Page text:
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From: Andrey Semashev (andrey.semashev_at_[hidden])
Date: 2020-05-25 10:41:30

On 2020-05-25 13:06, Alexander Grund via Boost wrote:
>> Next, I disagree with the idea that a library could be "not allowed to
>> progress". Why block further improvements and extensions? Take
>> Boost.Atomic or Boost.FileSystem, for example. These libraries are not
>> equivalent to the standard counterparts, and offer extensions that are
>> useful in practice and cannot be efficiently implemented "on top" of
>> the standard components. What would be the point of a Boost.Atomic v2
>> if it had to reimplement Boost.Atomic? We are spreading our time thin
>> as it is already.
>> The above examples are not an exception. I think, almost every library
>> that was adopted by the standard is not equivalent to the standard
>> component. Some of them have continued to evolve since adoption, and
>> results of this evolution may be adopted by the standard in the
>> future. I see no point in creating new versions of such libraries on
>> each iteration of such adoption.
> There is no reason. The point of the proposal is to reduce dependencies
> and hence "bloat" most users complain about. Boost.Atomic can stay
> Boost03 and be fine. If it has features the std variant does not have
> AND does not use other Boost libraries subsumed by the std then it would
> even be considered part of Boost20

What I'm saying is most of the libraries that were adopted by the
standard have features that were not (yet) adopted. And prohibiting
further evolution of these libraries beyond the standard set of features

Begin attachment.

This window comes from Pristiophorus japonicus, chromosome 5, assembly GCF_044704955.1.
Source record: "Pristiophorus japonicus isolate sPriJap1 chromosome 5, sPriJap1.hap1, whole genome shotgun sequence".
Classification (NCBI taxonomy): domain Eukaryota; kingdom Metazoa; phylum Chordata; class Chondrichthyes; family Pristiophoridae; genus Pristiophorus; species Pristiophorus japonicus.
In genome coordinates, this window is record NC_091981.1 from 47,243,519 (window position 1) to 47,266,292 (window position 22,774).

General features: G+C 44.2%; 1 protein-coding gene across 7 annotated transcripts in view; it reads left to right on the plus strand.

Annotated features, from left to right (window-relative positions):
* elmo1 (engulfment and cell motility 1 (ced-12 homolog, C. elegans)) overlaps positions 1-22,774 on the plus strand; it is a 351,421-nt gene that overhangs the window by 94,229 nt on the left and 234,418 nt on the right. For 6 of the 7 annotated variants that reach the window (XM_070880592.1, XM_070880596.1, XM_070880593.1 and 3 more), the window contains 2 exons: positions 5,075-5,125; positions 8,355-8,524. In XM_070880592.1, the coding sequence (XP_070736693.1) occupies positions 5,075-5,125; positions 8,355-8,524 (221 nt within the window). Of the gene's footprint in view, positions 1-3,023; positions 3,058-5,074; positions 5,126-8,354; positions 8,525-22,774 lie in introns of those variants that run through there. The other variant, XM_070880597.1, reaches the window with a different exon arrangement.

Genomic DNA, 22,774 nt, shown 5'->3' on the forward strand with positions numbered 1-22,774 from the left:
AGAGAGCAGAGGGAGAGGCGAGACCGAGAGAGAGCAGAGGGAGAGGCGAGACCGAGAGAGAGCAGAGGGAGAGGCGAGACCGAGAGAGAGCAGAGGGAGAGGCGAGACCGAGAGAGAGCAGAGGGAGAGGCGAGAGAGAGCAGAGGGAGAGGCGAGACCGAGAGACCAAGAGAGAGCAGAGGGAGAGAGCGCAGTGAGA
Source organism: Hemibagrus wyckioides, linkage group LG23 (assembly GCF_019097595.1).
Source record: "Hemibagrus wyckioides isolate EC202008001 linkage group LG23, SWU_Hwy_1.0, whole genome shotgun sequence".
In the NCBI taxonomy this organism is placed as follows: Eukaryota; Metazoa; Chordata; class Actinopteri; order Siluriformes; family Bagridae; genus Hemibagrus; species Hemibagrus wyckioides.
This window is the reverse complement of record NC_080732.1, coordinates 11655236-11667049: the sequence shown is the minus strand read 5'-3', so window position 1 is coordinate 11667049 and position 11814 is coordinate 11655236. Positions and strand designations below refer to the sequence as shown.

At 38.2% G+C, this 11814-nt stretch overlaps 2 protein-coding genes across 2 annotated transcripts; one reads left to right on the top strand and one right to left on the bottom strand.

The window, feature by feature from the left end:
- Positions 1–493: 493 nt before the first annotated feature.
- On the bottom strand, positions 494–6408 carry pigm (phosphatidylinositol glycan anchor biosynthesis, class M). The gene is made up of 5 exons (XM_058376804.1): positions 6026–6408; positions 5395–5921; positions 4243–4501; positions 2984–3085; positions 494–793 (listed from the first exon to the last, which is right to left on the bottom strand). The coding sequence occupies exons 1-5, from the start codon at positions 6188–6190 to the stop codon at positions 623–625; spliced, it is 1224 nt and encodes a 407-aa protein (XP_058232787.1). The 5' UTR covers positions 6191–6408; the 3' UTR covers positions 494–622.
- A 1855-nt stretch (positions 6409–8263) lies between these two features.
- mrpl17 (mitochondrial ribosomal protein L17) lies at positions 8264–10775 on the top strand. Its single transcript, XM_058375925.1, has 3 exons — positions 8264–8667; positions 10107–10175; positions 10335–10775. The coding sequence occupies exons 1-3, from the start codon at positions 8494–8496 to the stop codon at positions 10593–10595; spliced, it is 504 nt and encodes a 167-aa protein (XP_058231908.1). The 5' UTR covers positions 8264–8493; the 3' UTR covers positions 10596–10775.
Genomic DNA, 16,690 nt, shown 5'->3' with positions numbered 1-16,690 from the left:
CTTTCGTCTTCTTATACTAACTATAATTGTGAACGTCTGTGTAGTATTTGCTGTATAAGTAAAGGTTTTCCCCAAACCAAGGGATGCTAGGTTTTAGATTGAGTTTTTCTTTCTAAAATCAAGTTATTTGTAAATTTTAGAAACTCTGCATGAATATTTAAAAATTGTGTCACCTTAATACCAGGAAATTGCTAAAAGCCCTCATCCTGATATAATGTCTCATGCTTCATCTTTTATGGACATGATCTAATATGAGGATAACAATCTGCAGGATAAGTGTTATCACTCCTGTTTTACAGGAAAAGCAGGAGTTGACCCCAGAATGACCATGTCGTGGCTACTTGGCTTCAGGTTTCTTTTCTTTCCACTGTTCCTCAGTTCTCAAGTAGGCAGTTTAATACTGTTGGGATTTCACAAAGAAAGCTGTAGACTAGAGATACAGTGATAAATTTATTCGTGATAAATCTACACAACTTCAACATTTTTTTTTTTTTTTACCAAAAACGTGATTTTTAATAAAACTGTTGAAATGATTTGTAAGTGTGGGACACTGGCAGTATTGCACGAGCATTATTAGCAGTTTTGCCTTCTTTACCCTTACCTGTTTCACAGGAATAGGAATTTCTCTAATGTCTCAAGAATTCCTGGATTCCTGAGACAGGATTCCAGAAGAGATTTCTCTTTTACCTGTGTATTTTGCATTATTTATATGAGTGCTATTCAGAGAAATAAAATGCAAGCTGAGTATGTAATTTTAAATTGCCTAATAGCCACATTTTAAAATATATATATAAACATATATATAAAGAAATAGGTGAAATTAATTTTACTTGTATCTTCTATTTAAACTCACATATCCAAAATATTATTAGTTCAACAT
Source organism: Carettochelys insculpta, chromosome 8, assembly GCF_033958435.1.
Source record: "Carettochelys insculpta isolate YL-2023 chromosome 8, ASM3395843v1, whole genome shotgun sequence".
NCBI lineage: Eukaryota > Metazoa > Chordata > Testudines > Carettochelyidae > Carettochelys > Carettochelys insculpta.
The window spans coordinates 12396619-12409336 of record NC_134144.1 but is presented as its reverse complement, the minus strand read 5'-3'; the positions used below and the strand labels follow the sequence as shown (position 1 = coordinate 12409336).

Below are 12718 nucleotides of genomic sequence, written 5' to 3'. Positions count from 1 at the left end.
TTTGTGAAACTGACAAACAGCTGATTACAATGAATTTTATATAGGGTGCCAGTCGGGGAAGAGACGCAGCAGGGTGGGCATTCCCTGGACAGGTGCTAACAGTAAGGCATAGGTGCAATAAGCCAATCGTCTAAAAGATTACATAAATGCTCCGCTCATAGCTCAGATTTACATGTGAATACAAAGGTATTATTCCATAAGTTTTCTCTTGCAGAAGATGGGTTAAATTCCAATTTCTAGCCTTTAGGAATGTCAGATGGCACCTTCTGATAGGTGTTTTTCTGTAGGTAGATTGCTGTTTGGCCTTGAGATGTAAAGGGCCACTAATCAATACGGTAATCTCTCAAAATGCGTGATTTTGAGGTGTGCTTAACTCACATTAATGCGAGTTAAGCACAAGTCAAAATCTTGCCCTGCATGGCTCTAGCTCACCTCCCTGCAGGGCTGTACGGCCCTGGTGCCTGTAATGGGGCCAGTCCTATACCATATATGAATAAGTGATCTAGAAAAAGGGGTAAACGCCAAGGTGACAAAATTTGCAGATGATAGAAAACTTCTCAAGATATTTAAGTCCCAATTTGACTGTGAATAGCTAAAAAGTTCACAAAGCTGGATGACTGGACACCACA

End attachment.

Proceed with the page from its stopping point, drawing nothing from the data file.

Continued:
is not a wise decision.

> > Boost.MPL and Boost.Mp11 are very different in API, which means that
> a library that uses template metaprogramming and wants to support C++03
> and later cannot be compliant with the Epoch requirements, unless it
> contains two versions of the TMP code
> That is one of the points of the epoch proposal: MPL has known
> shortcomings (mostly compiletime) that are "fixed" in a C++11 library
> (MP11). So the authors/maintainers are incentivized to drop the MPL
> dependency for MP11. if they don't because they care about C++03 (from
> your statement above) for some reason, they (rightfully) don't get a
> badge saying "Boost11". So what? No harm done except C++11 and up users
> know the lib uses some old/slow dependency and can decide to not use it
> if they don't deem this useful enough to offset the cost (see top)

Note that we don't have a technical reason for adopting any kind of tags
for libraries. The proposal is primarily targeted at solving the PR
problem of Boost. Saying that a library is Boost03 (and not Boost11 and
later) is not solving the PR problem for the library, it's creating one.

If you're really are concerned about technical deficiencies of some
libraries (e.g. Boost.MPL) then the right solution is to work on
improving those libraries.

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